SUBMARINE/BRITISH NAVY/SINKING OF U-BOAT U-111
You ask, what is our aim? I can answer in one word: Victory - victory at all costs, victory in spite of all terror, victory however long and hard the road may be; without victory, there is no survival.
‘For daring and skill in a brilliant action against a U-boat in which the enemy was sunk and surrendered to HM trawler Lady Shirley’. The report of the action records that Bussey’s station was one of the .5” calibre machine guns and ‘behaved utmost coolness under fire’. It further records ‘At 0840/4th October (1941) Lady Shirley sighted what appeared to be a funnel of ship owing to possibility it might be submarine’s conning tower altered course towards. it disappeared shortly after being sighted, at 1004 contact made with submerged submarine, action stations ordered and pattern of depth charges released. Depth charges exploded, periscope appeared in bubbles and submarine broke surface. Trawler’s helm put hard over to port to bring the 4 in gun to bear opening fire as soon as possible and at the same time machine guns on the bridge opened fire on the conning tower. Men were seen running to the submarine’s gun but stopped by trawler’s machine guns. Meanwhile submarine opened fire with machine guns instantly killing gun layer on the 4 inch gun. Keeping up a rapid fire obtaining 6 hits causing submarine crew to surrender. On bridge machine gunners Halcrow and Windsor both badly wounded remained at their guns and kept them working. Submarine seen to be losing speed and sinking rapidly by the stern and when the crew were seen to hold up their hands and shout that they surrendered fire was ceased. At 1023 submarine sank by stern Lady Shirley picked up 45 survivors of whom one died. Remainder brought back to port German survivor expressed admiration for fire from Lady Shirley saying “We were bigger than you, you could not see us and we could see you, but yet you won.” The U-boat was the U-111. Kapt. Wilhelm Kleinschmidt (see picture below). In addition to Bussey’s D.S.M. there was a D.S.O. to Lieut. Commander A H Callaway RANVR; 2 DSC 1 CGM 4 DSM 1 posthumous and 6 MID for the crew of 33. The triumph was unfortunately short lived. `A few weeks later, on 11 December, 1941 the Lady Shirley was sunk with all hands by the U-374 Kapt. Fischel. L.S.
Bussey is confirmed on board and as killed in action”
The Lady Shirley
Surrender of U-111 to the trawler Lady Shirley off of the Canaries Islands.
The Battle of the Atlantic was the dominating factor all through the war. Never for one moment could we ever forget that everything elsewhere depended upon the outcome
"Sept 3rd 1939 war was declared. I volunteered to be a telegraphist in the Royal Navy at Brighton. My first application was refused: the Administrator said “I was in a reserved occupation” As I was leaving the Marine Sergeant, said wait, looking at his list said, you are now a storekeeper. The Administrator signed this one, on handing it back, said “Haven’t you been in here before”? I did not answer and hurried out.
Jan 22nd 1940 commenced training at HMS St Vincent Gosport. (John Pertwee was also a trainee but failed, then sent to become a seaman) On completion I had in mind a smart cruiser, instead, sent to a rather grubby looking coal burning minesweeping trawler HMT Lune. I had been sent on loan to the Royal Naval Patrol Service (RNPS) with its own Port Division at Lowestoft, for the requisitioned fishing fleet of 500 ships. The fishermen were just given naval uniforms and returned to their ships. Small ships converted to minesweepers, large ones for anti-submarine duties, eventually expanding to 66,000 men. I had no regrets; there was less naval discipline, friendly crews, no dull moments and 1 shilling a day extra. The RN Patrol Service in 1940 alone lost 122 trawlers, 46 sunk by mines, 36 by aircraft attacks, 17 by collisions, 7 by unknown causes, 4 by E-boats, 4 were wrecks, 4 by enemy gunfire, 3 flounder, 1 by a U-boat.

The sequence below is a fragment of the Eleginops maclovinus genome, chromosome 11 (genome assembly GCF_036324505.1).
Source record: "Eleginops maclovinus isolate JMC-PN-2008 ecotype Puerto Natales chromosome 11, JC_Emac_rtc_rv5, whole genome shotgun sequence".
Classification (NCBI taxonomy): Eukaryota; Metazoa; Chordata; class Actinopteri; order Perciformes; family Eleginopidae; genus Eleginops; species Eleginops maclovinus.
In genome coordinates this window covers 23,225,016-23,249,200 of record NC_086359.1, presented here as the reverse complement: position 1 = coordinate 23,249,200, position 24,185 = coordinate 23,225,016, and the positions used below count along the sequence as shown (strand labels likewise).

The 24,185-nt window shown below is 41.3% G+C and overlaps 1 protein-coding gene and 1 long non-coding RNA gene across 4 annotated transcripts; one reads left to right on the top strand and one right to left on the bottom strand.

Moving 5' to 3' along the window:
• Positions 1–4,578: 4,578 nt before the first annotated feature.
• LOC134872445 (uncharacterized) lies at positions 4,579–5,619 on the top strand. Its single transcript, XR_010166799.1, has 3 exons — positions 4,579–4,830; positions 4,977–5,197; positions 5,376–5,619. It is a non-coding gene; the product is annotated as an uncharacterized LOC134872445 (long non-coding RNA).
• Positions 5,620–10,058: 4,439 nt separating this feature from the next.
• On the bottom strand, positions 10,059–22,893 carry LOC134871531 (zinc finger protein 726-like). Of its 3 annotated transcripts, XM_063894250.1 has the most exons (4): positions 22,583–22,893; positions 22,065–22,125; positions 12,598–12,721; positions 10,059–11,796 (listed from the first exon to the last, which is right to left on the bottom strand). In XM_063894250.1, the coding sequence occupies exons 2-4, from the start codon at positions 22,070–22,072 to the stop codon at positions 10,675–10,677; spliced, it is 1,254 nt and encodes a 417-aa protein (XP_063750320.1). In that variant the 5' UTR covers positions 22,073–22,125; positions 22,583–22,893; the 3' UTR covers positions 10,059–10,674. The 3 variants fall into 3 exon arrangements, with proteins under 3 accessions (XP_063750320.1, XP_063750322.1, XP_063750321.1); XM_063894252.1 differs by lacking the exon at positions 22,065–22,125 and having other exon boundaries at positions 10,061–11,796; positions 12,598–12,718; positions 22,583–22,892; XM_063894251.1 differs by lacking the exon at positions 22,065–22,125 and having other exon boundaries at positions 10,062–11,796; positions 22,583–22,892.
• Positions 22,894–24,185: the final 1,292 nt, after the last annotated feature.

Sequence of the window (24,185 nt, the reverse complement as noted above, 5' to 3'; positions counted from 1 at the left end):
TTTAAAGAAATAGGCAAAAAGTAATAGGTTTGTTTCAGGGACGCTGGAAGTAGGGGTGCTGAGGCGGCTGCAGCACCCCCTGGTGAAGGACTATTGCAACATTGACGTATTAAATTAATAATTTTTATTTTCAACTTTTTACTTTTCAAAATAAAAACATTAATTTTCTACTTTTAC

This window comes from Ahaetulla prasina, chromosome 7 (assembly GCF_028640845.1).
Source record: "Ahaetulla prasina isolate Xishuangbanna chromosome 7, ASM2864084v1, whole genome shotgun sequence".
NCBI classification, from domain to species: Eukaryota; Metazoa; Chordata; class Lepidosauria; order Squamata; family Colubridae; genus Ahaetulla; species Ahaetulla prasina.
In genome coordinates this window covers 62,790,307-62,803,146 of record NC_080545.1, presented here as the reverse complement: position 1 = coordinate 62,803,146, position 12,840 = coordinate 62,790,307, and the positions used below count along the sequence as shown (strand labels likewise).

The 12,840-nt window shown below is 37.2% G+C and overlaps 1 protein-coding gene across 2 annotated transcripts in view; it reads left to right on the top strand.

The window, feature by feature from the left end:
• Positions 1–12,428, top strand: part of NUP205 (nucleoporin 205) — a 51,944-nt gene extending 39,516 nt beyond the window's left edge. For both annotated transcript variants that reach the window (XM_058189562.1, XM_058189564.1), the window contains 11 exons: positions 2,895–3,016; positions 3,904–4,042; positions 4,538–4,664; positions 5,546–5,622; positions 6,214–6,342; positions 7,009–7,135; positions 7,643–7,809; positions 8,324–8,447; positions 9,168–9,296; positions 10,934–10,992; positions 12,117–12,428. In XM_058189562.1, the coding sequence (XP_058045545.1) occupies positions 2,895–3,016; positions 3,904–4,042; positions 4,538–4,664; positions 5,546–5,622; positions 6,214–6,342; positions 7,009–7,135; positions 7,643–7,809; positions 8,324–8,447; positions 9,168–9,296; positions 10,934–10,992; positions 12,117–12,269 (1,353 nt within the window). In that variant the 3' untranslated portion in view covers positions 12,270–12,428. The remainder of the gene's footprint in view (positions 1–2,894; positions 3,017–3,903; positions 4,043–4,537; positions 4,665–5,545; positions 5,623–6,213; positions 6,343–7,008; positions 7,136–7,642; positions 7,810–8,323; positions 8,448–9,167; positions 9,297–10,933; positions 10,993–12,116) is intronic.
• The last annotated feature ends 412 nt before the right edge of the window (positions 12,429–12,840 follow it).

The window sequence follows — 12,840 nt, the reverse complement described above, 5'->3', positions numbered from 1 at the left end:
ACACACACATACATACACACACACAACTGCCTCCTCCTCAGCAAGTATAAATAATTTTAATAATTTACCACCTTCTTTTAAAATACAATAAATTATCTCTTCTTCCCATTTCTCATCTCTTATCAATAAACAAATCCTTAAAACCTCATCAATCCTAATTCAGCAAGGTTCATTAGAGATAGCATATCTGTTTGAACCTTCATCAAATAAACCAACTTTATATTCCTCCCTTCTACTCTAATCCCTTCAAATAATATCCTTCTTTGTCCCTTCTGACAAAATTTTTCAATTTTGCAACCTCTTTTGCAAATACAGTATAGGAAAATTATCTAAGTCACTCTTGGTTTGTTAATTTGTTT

In Aug 1941 I was drafted to the anti-submarine trawler HMT Pentland Firth (485 tons) one of 3 wireless operators to maintain continuous W/T watch at sea and in convoy to listen by loudspeaker for the other escorts messages. Then based in Belfast where we were escorting coastal convoys to and from the Bristol Channel. The ship had a near miss when Belfast was bombed. We had a 3 piece band, the coder Doug Hurrell piano-accordion, stoker Jack Graylish saxophone, seaman Wilf Taylor drums.
Jan 31st 1942 given 14 days notice to prepare to move to an overseas base, rumours were Russia and Greenland.
It was midday on Sat Feb 14th 1942 that our voyage commenced. It included 2 other trawlers, the Le Tigre a large French trawler (With a British crew) Senatuer Duhamel. The other ships gave us a tremendous sent off, with sirens sounding, ships hooting and the fire boat spraying a large jet of water in the air. At sea the Skipper announced our destination; it was “New York.” We could not believe our good fortune. By rationing water we could stay at sea for about 12 days. We would need refueling at St Johns Newfoundland and Halifax Canada
The reason for our journey! On Dec 7th 1941 the Japanese made a devastating attack on Pearl Harbour. With the US now in the war German U-boats took the opportunity to go into the United States Eastern coastal waters, with little opposition. The merchant ships sailed independently instead of in convoys, as the US navy was short of escort vessels, Roosevelt asked Churchill for convoy escort assistance. He replied he could only loan him 24 anti-submarine trawlers. To be based in Boston, New York, North Carolina and Norfolk Virginia, 6 in each.